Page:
Which Type of Home Loan is Right for You?
If you are new to the world of home loans, the number of options at your disposal is enough to make your head spin. You know all about the basic "new purchase" mortgage and what it entails, but have never given much thought to the others: refinance, home equity, home improvement, debt consolidation and loan modification.
What are these other types of home loans, and which one is right for your particular situation? Here we take a closer look at these loans so that you may decide which is best suited for your needs.
New Purchase Mortgage
The most common type of home loan is the new purchase mortgage, which is granted to home buyers so that they can finance the purchase of a new or existing home. When you begin your home buying quest it is important to familiarize yourself with the types of loans available and the terms that go along with them. The biggest difference in mortgage loans is the fixed-rate mortgage and the adjustable-rate mortgage.
A fixed-rate mortgage keeps the same annual percentage rate (APR) through the life of the loan. The interest rate will never change and the homeowners can rest assured that their payments will remain the same until the end of the loan. An adjustable-rate mortgage, on the other hand, has an interest rate that will adjust periodically in the life of the loan. However, these loans typically have lower payments and come with the option to convert or refinance to a fixed rate at a later time. This type of mortgage is good for homebuyers that plan to live in their homes for only a few years.
Refinance loans are for current homeowners who seek to change the terms of their existing loan or use their home's equity for other purposes. There are several reasons you may want to refinance your home loan:
• You have an adjustable-rate mortgage and you'd like the security of a fixed rate
• You'd like to lower your monthly payment
• You want to get equity out of your home in the form of cash
When you refinance your loan you are essentially restructuring your debt with new debt. The new loan pays off the old loan, and you begin to make payments on the newer loan.
Home equity is the difference between the home’s fair market value and the outstanding balance of the loans on the property. When a mortgage has been paid in full the property belongs to the mortgager, but in the meantime the mortgager has the option to borrow against the equity in the home.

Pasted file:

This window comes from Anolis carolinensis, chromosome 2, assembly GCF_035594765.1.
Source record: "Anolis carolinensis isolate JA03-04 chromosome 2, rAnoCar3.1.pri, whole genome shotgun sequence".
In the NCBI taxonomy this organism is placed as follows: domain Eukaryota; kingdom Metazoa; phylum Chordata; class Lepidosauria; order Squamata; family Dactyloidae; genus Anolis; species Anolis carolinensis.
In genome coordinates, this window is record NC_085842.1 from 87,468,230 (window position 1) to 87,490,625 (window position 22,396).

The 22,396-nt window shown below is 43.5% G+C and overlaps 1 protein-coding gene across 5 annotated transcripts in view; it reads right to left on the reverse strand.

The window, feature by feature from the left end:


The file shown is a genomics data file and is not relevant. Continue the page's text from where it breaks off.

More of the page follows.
There are two types of home equity loans. The first is known as a second mortgage. This type of loan lends a lump sum of money to the mortgager and must be paid over a fixed period of time.
The other type of home equity loan is a home equity line of credit, or HELOC. This gives the mortgager a line of credit similar to a credit card but in this case the funds are drawn against the equity in the home.
This loan works like a home equity loan with an advance of funds to the property owner, but the money must be used for improvements such as maintenance and repair. A home improvement loan is usually short-term, and its resulting repairs and improvements may increase the value of the home.
Debt consolidation is basically taking out one loan to pay off many others. A borrower may use their property as collateral in order to decrease the amount of interest they are paying on other debts, such as credit cards. The loan is used to pay off high interest debts by getting a lower interest rate and by making one payment a month versus many payments.
Loan modification takes place when a borrower facing financial difficulty and having trouble making their mortgage payments works with their lender to change the terms of the mortgage. This usually involves a reduction of the interest rate on the loan or an extension of the length of the loan terms. A lender is willing to change the terms as such because they otherwise stand to lose more if the home should go into foreclosure.